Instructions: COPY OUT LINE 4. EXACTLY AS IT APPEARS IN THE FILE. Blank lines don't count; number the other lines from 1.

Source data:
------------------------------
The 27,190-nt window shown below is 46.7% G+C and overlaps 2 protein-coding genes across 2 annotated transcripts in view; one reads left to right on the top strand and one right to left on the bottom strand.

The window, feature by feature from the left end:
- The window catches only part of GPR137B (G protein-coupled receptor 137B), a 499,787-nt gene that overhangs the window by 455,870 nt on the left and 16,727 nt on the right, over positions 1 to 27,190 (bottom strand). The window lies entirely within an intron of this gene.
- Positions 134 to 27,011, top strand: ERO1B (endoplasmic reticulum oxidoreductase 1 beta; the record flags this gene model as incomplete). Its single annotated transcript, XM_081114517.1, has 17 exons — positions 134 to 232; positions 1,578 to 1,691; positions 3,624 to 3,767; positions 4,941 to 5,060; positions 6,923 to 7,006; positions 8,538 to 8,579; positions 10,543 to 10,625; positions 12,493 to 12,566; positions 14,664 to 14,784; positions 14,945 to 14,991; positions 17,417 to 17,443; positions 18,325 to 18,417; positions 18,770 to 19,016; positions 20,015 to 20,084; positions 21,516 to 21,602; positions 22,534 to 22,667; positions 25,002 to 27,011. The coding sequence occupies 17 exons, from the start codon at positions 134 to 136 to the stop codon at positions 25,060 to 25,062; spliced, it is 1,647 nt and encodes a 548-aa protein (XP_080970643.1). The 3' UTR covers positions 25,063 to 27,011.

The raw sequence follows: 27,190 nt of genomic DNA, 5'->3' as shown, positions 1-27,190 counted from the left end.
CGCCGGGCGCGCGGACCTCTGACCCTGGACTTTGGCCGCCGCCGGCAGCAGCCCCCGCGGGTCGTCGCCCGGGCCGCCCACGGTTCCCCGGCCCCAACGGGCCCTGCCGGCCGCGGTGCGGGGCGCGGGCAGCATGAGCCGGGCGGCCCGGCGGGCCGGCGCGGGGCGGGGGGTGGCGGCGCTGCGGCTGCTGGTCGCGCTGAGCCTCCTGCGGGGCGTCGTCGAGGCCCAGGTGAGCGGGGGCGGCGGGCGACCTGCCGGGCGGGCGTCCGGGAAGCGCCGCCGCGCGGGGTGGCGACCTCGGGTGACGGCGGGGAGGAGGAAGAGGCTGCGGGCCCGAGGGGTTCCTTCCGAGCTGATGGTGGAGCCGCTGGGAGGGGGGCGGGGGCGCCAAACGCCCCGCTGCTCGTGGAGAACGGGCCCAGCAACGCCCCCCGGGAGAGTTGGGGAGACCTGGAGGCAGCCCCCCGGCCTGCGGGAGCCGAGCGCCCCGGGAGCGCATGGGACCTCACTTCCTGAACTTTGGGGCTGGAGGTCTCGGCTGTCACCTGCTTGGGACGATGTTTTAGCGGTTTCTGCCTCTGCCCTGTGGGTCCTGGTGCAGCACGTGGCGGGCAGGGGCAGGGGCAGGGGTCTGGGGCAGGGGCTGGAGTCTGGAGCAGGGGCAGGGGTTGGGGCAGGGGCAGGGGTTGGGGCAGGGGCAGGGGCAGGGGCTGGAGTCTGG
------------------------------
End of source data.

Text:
- Positions 134 to 27,011, top strand: ERO1B (endoplasmic reticulum oxidoreductase 1 beta; the record flags this gene model as incomplete). Its single annotated transcript, XM_081114517.1, has 17 exons — positions 134 to 232; positions 1,578 to 1,691; positions 3,624 to 3,767; positions 4,941 to 5,060; positions 6,923 to 7,006; positions 8,538 to 8,579; positions 10,543 to 10,625; positions 12,493 to 12,566; positions 14,664 to 14,784; positions 14,945 to 14,991; positions 17,417 to 17,443; positions 18,325 to 18,417; positions 18,770 to 19,016; positions 20,015 to 20,084; positions 21,516 to 21,602; positions 22,534 to 22,667; positions 25,002 to 27,011. The coding sequence occupies 17 exons, from the start codon at positions 134 to 136 to the stop codon at positions 25,060 to 25,062; spliced, it is 1,647 nt and encodes a 548-aa protein (XP_080970643.1). The 3' UTR covers positions 25,063 to 27,011.